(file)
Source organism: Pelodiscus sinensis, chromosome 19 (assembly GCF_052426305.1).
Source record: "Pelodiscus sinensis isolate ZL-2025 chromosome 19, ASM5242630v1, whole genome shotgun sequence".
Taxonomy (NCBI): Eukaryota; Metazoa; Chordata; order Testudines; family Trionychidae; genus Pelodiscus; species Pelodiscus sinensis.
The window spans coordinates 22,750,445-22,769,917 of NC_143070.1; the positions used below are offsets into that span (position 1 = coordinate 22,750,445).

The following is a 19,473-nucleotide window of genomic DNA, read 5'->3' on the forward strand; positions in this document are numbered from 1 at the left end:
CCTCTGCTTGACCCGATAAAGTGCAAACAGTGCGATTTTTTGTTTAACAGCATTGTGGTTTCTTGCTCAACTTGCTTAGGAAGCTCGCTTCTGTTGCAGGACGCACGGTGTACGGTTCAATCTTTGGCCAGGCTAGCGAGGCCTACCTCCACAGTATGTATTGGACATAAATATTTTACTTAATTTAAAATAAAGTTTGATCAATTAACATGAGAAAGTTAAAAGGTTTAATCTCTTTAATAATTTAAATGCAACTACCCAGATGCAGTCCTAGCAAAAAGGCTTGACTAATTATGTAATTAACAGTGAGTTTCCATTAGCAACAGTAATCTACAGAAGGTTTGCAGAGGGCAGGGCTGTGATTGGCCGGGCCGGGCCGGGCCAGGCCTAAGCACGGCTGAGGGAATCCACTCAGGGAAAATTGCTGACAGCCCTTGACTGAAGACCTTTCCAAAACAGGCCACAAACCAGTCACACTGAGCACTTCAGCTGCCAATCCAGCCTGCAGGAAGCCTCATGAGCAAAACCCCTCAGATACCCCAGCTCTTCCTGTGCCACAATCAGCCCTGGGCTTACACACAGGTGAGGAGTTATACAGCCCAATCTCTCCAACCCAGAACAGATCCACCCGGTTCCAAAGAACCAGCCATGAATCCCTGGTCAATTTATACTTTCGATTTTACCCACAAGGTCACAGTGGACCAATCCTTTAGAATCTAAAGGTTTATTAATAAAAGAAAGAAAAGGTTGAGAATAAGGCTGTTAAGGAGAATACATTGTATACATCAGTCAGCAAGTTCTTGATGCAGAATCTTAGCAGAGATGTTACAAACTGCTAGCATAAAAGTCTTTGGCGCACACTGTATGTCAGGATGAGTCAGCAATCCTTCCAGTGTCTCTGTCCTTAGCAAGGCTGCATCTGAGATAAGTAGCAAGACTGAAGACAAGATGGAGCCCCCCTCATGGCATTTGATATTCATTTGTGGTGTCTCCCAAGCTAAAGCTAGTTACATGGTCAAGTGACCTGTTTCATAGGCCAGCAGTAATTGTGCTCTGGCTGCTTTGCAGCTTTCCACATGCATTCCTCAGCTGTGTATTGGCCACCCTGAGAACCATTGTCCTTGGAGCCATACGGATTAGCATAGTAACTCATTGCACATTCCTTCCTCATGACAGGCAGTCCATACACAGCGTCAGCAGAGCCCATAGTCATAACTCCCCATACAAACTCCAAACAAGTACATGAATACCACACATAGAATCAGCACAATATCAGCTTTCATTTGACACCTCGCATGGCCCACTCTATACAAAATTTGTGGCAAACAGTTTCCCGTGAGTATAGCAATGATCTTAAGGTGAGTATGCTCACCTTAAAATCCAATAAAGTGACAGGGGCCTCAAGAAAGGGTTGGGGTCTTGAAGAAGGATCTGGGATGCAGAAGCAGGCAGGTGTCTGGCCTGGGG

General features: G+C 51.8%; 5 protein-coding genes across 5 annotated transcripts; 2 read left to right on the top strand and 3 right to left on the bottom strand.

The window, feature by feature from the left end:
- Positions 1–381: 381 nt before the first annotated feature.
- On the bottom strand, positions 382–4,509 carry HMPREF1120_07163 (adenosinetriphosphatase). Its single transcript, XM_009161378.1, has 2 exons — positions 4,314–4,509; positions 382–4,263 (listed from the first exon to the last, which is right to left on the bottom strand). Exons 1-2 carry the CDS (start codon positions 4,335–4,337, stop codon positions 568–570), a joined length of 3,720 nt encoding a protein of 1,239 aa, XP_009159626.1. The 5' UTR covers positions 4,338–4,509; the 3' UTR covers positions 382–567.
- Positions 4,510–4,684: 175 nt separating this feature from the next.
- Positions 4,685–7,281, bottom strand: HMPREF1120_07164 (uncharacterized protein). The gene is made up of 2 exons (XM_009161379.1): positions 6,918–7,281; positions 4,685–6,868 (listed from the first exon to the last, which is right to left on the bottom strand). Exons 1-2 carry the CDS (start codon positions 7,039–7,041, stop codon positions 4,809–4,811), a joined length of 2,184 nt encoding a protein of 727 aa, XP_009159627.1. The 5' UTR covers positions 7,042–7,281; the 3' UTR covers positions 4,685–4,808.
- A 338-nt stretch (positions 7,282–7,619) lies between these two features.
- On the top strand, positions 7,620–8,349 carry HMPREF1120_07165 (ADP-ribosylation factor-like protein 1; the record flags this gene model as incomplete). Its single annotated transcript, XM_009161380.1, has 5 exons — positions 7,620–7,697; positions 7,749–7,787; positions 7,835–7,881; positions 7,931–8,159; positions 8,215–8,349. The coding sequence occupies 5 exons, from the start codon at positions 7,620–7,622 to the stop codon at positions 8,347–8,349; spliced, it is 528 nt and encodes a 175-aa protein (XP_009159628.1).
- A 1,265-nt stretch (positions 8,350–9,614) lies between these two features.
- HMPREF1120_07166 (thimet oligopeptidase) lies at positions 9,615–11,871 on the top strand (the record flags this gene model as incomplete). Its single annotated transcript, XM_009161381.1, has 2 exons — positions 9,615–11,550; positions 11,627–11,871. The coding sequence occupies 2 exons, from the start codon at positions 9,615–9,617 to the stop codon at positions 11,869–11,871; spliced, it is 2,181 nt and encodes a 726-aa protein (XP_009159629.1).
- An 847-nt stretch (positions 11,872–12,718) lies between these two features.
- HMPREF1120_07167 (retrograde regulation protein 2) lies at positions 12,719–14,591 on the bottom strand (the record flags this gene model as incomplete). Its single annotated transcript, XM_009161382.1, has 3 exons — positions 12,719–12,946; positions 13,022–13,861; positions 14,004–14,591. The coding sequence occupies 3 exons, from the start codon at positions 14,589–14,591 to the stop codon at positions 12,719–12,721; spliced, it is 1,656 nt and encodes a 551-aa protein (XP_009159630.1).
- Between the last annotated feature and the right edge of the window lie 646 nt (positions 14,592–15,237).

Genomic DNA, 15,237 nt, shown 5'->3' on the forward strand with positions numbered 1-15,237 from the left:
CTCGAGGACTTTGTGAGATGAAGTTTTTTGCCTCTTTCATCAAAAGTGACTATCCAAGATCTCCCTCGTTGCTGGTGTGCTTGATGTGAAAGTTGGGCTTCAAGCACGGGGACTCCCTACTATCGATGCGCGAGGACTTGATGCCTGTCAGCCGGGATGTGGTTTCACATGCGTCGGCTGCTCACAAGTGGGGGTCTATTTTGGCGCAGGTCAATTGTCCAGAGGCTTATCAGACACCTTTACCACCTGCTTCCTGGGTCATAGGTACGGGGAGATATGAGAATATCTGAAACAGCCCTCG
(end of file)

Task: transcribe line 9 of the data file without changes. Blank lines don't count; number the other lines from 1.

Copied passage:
- Positions 1–381: 381 nt before the first annotated feature.